Reyes represents something idyllic, which in the face of SetDef, is preposterous. He believes in sticking together and that if you’re willing to fight for the same cause, then it doesn’t matter whether you’re human or robot. There isn’t really anyone on his team that sees things the same way he does, because why should they? You can totally understand why Staff Sergeant Omar isn’t cool with a robot on his team, but when forced to work with him, he finds himself understanding his usefulness and his intent. What is even better is that Infinite Warfare doesn’t force the player to experience others learning to accept others. Omar and Ethan’s alliance forms off-screen, away from all the action. If doesn’t directly involve Reyes: it isn’t the focus. Which is a change of pace for Infinity Ward as they have always loved switching perspectives and taking players down several storylines in one campaign.

I could spend hours discussing the politics and ramifications of Infinite Warfare‘s narrative choices, but there is plenty to discuss regarding its gameplay. For the first time, side missions are present. Jackal Missions and Ship Assaults offer a break from the over-the-top primary missions, but they also don’t skimp on impact and production. These are still missions on a large scale, but they offer a more focused approach. Jackal Missions just involve flying around destroying a bunch of other ships, which is fun because the mechanics are enjoyable. But Ship Assaults are almost always interesting. They can move from stealth missions to all-out assaults in no time. But because they all tend to be just Reyes and Salter, you get more of their relationship and understand why they work so well together.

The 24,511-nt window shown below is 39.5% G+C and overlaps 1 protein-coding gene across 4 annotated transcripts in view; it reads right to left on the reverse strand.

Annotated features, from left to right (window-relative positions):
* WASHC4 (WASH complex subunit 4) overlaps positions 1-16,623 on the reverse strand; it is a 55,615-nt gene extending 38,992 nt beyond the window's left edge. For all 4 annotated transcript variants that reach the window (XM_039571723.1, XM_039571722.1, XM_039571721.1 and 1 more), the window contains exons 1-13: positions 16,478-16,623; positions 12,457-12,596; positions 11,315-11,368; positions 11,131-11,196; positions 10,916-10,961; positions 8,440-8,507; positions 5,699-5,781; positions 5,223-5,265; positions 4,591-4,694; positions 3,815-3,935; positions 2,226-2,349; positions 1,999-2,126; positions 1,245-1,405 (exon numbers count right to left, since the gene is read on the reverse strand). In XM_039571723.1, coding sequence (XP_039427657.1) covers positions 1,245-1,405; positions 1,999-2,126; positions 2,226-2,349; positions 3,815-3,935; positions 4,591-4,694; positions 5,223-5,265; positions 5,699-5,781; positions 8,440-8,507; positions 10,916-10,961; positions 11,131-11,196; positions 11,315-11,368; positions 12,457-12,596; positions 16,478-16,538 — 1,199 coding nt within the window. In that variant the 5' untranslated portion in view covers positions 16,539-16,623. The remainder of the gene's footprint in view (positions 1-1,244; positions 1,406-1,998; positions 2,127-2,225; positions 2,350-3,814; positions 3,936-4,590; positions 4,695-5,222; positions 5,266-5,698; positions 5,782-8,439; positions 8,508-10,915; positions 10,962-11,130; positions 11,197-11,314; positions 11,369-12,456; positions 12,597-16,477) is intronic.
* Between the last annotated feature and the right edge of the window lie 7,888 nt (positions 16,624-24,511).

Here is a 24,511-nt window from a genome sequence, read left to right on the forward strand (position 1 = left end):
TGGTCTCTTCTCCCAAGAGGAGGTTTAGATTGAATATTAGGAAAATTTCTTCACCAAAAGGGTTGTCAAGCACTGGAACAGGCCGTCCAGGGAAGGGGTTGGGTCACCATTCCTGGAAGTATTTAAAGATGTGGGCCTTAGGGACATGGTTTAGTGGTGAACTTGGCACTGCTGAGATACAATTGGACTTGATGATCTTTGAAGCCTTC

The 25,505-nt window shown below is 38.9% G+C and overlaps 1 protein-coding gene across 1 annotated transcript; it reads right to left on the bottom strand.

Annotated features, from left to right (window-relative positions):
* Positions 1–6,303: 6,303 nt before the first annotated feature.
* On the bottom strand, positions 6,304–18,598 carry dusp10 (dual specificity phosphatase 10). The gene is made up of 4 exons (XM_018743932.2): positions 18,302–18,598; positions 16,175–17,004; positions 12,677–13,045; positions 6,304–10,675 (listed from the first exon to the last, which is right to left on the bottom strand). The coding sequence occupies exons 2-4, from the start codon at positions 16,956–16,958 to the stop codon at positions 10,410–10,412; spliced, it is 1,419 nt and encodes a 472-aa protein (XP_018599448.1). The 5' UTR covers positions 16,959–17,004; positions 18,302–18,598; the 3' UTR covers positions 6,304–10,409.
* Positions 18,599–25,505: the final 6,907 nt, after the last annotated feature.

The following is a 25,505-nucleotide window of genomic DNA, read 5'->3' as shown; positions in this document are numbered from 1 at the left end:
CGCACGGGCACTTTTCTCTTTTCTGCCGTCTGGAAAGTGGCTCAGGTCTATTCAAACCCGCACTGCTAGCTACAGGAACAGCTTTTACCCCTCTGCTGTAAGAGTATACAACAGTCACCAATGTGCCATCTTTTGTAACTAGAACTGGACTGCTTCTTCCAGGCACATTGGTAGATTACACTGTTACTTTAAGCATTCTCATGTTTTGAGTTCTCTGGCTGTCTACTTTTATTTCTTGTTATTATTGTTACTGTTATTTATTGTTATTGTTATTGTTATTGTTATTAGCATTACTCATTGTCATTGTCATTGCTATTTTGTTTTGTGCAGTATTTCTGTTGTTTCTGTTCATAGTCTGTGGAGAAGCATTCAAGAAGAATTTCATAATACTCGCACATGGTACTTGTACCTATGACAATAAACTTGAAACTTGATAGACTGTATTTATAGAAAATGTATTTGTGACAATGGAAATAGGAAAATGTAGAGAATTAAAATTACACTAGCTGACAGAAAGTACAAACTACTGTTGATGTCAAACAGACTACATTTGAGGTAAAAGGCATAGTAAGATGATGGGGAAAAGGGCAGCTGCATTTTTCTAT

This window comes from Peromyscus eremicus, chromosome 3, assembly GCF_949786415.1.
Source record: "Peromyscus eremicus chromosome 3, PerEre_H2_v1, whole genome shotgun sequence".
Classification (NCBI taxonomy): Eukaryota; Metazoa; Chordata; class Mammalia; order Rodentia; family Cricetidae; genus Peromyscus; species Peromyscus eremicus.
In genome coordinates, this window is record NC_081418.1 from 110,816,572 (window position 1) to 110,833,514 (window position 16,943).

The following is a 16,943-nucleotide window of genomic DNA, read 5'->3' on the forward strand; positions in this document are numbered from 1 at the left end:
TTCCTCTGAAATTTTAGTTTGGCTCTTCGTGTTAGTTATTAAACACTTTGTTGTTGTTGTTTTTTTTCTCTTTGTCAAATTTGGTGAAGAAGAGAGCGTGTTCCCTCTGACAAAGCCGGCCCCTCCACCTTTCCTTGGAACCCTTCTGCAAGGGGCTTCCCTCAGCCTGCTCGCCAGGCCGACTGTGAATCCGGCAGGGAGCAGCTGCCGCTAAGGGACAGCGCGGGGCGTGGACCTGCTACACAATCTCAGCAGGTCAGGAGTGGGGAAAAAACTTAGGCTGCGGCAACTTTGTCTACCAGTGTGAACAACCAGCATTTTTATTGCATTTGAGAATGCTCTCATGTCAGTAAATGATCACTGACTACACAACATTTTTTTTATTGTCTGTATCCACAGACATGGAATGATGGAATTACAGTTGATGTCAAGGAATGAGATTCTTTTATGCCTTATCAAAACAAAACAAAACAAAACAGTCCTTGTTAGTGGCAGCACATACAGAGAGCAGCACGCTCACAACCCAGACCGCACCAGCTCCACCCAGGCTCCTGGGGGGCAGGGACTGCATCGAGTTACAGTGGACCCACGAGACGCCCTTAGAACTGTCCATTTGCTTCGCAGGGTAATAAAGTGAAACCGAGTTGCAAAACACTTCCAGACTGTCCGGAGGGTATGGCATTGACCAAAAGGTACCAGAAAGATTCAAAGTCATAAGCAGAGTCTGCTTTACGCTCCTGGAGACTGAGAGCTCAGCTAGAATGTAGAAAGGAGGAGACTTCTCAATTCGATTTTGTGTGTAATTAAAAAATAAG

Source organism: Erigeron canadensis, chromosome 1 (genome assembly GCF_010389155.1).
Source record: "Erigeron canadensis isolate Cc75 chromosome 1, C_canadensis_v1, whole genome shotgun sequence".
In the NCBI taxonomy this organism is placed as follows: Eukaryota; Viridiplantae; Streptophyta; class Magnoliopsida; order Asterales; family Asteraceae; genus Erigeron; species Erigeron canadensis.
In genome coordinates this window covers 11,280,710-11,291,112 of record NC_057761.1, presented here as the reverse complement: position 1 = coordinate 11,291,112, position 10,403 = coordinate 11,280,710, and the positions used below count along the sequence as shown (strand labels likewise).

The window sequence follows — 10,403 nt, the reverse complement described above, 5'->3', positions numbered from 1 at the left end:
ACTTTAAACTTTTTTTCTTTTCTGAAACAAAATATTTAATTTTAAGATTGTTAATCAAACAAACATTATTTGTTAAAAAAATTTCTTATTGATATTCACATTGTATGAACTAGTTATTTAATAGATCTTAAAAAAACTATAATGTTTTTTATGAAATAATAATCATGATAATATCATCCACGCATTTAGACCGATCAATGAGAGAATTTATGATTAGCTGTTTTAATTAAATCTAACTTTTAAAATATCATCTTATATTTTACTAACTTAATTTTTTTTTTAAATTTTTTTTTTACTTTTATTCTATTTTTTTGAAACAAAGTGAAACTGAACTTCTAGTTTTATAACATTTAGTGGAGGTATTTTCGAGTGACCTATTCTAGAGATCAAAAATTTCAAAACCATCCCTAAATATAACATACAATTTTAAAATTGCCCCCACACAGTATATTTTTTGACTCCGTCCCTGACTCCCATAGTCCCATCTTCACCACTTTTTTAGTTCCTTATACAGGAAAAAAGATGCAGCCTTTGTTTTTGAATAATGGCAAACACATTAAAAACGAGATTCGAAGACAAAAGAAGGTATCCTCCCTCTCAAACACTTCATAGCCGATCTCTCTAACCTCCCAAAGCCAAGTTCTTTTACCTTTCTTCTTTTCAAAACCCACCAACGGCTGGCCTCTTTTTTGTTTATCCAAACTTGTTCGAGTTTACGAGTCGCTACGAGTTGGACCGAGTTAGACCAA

The campaign is incredible for the most part, and though the familiarity of some aspects is a bit of a bummer, it is less disappointing than the terribly rote multiplayer options available. Sure, the core multiplayer is still fun to play, but it just feels like more of the same. If you’ve played any of the past two MP components in a Call of Duty game, you are not going to miss much here. New technology and guns is cool, but it never really feels like a game changer.

Call of Duty: Infinite Warfare

(Call of Duty: Infinite Warfare, Activision)

And then there’s Zombies mode, which way more production has gone into than before it seems, but is still the same as before. You kill hordes of zombies, make money, upgrade things, then rinse and repeat. I found absolutely no fun in the mode, even with people, but it’s also a mode that I have never enjoyed. The 1980’s aesthetic that it goes for is neat, I suppose, but it really doesn’t amount to much besides hearing some dumb quips as you progress through the waves of enemies. It’s a shame because I do have fondness for Call of Duty multiplayer, but this is the year where so many other great shooters have come out that I can’t even warrant spending time with a game that isn’t willing to adapt.

But overall, Call of Duty: Infinite Warfare is one of the best Call of Duty games out there. It’s definitely the best from Infinity Ward since probably the original Modern Warfare. Despite its multiplayer being more of the same, it’s still fun when you get into it – especially with friends. But this year is probably the first year where Infinity Ward’s campaign far surpasses their multiplayer. Which for me is a great thing, and will likely disappoint several regular Call of Duty players. My only hope is that the MP becomes more crazy than it currently is to match the otherworldly campaign. With games like Advanced Warfare and Infinite WarfareCall of Duty is proving that there is hope in its future to maintain its dominance over other shooters. But it needs to continue leaning into interesting mechanics and incredible storytelling. Something which the infinite vastness of space could offer the series.


Call of Duty: Infinite Warfare

Call of Duty: Infinite Warfare




    • The campaign is focused but still explosive and over-the-top
    • Side missions offer a fun distraction that still feels important
    • Ethan is one of the series' best characters


    • Multiplayer and Zombies are just more of the same
    • Some familiar elements between Advanced Warfare and Infinite Warfare's campaign